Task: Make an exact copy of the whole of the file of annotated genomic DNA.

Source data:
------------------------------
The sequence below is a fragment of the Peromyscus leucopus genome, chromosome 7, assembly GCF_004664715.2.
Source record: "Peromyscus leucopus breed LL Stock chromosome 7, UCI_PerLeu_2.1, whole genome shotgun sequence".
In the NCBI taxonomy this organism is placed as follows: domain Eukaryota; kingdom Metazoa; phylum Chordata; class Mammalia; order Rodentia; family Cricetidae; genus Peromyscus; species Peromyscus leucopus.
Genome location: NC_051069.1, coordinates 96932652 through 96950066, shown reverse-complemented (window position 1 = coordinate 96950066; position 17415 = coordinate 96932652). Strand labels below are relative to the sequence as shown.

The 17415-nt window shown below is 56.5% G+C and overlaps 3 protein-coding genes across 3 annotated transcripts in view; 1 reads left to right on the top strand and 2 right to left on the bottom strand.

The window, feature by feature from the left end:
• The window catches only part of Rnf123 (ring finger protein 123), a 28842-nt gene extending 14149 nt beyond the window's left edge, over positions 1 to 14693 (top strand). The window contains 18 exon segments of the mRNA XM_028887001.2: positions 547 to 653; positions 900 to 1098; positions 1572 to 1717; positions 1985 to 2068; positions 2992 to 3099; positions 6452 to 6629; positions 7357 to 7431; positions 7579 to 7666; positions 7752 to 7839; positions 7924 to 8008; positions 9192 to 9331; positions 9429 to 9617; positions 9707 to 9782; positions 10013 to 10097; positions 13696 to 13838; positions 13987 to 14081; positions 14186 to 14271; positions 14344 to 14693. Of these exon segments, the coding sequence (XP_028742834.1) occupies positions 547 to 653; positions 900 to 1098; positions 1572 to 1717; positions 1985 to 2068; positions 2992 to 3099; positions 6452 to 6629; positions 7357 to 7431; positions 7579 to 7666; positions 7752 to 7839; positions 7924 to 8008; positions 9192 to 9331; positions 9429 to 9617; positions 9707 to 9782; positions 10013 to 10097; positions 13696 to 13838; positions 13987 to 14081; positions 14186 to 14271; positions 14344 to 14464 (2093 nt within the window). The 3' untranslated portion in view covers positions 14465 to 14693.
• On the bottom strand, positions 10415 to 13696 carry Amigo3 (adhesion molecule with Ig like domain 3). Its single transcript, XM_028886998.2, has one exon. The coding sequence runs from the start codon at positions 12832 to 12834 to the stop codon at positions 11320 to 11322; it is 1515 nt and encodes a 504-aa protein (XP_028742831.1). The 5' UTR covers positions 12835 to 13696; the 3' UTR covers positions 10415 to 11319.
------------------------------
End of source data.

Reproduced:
The sequence below is a fragment of the Peromyscus leucopus genome, chromosome 7, assembly GCF_004664715.2.
Source record: "Peromyscus leucopus breed LL Stock chromosome 7, UCI_PerLeu_2.1, whole genome shotgun sequence".
In the NCBI taxonomy this organism is placed as follows: domain Eukaryota; kingdom Metazoa; phylum Chordata; class Mammalia; order Rodentia; family Cricetidae; genus Peromyscus; species Peromyscus leucopus.
Genome location: NC_051069.1, coordinates 96932652 through 96950066, shown reverse-complemented (window position 1 = coordinate 96950066; position 17415 = coordinate 96932652). Strand labels below are relative to the sequence as shown.

The 17415-nt window shown below is 56.5% G+C and overlaps 3 protein-coding genes across 3 annotated transcripts in view; 1 reads left to right on the top strand and 2 right to left on the bottom strand.

The window, feature by feature from the left end:
• The window catches only part of Rnf123 (ring finger protein 123), a 28842-nt gene extending 14149 nt beyond the window's left edge, over positions 1 to 14693 (top strand). The window contains 18 exon segments of the mRNA XM_028887001.2: positions 547 to 653; positions 900 to 1098; positions 1572 to 1717; positions 1985 to 2068; positions 2992 to 3099; positions 6452 to 6629; positions 7357 to 7431; positions 7579 to 7666; positions 7752 to 7839; positions 7924 to 8008; positions 9192 to 9331; positions 9429 to 9617; positions 9707 to 9782; positions 10013 to 10097; positions 13696 to 13838; positions 13987 to 14081; positions 14186 to 14271; positions 14344 to 14693. Of these exon segments, the coding sequence (XP_028742834.1) occupies positions 547 to 653; positions 900 to 1098; positions 1572 to 1717; positions 1985 to 2068; positions 2992 to 3099; positions 6452 to 6629; positions 7357 to 7431; positions 7579 to 7666; positions 7752 to 7839; positions 7924 to 8008; positions 9192 to 9331; positions 9429 to 9617; positions 9707 to 9782; positions 10013 to 10097; positions 13696 to 13838; positions 13987 to 14081; positions 14186 to 14271; positions 14344 to 14464 (2093 nt within the window). The 3' untranslated portion in view covers positions 14465 to 14693.
• On the bottom strand, positions 10415 to 13696 carry Amigo3 (adhesion molecule with Ig like domain 3). Its single transcript, XM_028886998.2, has one exon. The coding sequence runs from the start codon at positions 12832 to 12834 to the stop codon at positions 11320 to 11322; it is 1515 nt and encodes a 504-aa protein (XP_028742831.1). The 5' UTR covers positions 12835 to 13696; the 3' UTR covers positions 10415 to 11319.